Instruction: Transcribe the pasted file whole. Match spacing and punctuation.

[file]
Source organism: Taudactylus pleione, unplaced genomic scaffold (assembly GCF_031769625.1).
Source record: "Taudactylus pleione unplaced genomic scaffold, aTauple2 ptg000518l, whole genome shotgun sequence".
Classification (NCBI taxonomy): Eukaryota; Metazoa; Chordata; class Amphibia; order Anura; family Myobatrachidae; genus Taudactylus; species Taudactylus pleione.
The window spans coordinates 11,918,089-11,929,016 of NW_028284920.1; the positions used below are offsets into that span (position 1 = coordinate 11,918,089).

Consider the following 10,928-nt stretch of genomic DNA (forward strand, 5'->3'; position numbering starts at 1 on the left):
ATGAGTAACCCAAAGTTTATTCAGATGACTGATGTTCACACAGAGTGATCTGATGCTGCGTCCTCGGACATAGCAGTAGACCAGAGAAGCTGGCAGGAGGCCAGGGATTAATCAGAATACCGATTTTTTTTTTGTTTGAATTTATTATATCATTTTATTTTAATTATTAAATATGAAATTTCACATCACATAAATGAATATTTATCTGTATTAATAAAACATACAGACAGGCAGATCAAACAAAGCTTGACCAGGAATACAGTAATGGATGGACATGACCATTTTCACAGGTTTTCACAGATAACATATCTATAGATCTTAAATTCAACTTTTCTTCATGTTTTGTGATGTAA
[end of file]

Source organism: Taudactylus pleione, unplaced genomic scaffold (assembly GCF_031769625.1).
Source record: "Taudactylus pleione unplaced genomic scaffold, aTauple2 ptg000518l, whole genome shotgun sequence".
Classification (NCBI taxonomy): Eukaryota; Metazoa; Chordata; class Amphibia; order Anura; family Myobatrachidae; genus Taudactylus; species Taudactylus pleione.
The window spans coordinates 11,918,089-11,929,016 of NW_028284920.1; the positions used below are offsets into that span (position 1 = coordinate 11,918,089).

Consider the following 10,928-nt stretch of genomic DNA (forward strand, 5'->3'; position numbering starts at 1 on the left):
ATGAGTAACCCAAAGTTTATTCAGATGACTGATGTTCACACAGAGTGATCTGATGCTGCGTCCTCGGACATAGCAGTAGACCAGAGAAGCTGGCAGGAGGCCAGGGATTAATCAGAATACCGATTTTTTTTTTGTTTGAATTTATTATATCATTTTATTTTAATTATTAAATATGAAATTTCACATCACATAAATGAATATTTATCTGTATTAATAAAACATACAGACAGGCAGATCAAACAAAGCTTGACCAGGAATACAGTAATGGATGGACATGACCATTTTCACAGGTTTTCACAGATAACATATCTATAGATCTTAAATTCAACTTTTCTTCATGTTTTGTGATGTAA